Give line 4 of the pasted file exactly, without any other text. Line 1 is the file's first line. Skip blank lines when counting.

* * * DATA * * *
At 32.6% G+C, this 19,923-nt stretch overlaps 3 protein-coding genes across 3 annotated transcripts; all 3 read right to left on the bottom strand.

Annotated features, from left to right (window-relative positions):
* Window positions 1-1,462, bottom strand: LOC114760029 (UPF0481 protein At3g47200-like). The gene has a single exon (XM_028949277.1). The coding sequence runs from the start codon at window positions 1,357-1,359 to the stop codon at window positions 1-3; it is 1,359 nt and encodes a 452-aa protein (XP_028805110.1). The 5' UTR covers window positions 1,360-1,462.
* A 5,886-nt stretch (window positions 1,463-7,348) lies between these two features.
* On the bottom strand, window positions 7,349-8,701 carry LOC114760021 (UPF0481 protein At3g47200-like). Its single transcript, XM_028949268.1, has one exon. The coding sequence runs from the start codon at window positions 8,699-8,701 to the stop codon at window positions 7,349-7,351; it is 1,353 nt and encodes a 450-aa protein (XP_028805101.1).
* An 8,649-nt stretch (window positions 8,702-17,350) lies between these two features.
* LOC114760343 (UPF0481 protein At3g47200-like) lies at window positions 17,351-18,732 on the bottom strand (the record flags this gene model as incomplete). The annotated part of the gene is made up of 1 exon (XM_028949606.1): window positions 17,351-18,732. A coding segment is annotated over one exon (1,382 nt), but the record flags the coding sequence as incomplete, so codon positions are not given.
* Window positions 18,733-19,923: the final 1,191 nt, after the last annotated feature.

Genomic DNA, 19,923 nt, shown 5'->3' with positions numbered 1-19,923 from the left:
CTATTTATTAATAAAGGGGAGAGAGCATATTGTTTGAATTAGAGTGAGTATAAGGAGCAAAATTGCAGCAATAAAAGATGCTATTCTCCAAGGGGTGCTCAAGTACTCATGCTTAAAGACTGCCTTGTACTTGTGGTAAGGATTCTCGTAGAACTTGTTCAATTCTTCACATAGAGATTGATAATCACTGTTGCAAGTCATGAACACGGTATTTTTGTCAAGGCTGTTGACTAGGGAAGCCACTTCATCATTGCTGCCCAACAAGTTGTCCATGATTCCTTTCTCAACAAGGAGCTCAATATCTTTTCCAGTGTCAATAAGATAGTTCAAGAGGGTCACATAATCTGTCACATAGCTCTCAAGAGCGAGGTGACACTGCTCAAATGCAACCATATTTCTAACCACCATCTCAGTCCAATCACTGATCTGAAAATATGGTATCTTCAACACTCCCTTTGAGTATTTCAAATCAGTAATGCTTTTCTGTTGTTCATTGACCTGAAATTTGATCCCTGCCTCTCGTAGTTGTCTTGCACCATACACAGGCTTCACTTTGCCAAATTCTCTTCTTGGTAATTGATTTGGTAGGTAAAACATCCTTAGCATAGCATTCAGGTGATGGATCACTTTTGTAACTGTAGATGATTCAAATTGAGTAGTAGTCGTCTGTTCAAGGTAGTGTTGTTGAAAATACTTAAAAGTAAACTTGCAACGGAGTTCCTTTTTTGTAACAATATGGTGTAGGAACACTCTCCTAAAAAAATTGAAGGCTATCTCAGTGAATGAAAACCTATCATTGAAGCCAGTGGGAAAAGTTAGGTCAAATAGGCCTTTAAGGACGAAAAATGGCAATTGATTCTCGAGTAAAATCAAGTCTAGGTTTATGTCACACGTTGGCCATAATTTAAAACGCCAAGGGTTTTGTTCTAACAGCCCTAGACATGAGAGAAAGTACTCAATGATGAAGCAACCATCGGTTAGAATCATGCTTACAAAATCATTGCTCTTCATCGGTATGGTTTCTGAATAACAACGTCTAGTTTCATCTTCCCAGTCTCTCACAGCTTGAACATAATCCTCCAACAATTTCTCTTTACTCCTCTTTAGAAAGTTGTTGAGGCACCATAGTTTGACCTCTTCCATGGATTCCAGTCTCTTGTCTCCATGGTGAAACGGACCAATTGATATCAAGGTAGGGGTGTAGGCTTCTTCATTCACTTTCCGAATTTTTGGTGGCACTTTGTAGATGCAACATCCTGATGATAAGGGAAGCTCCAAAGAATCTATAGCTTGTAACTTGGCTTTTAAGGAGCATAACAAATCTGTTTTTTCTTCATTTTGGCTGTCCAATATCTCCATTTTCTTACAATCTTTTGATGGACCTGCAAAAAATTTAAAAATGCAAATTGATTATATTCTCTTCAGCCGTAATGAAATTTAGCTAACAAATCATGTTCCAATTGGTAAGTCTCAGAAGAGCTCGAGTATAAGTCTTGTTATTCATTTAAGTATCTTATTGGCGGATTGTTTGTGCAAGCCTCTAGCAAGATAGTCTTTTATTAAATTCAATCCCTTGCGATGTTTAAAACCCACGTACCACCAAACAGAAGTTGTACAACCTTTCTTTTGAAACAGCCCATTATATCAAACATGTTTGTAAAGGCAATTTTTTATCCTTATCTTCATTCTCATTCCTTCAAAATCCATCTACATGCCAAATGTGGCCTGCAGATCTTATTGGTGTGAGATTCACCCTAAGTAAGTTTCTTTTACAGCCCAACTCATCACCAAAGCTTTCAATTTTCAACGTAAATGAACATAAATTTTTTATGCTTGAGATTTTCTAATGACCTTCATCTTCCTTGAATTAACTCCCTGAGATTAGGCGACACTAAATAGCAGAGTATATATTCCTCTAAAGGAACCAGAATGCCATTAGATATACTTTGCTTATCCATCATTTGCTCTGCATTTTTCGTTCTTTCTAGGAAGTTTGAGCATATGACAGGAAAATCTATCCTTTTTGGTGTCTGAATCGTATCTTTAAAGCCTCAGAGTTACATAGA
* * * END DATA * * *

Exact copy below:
* A 5,886-nt stretch (window positions 1,463-7,348) lies between these two features.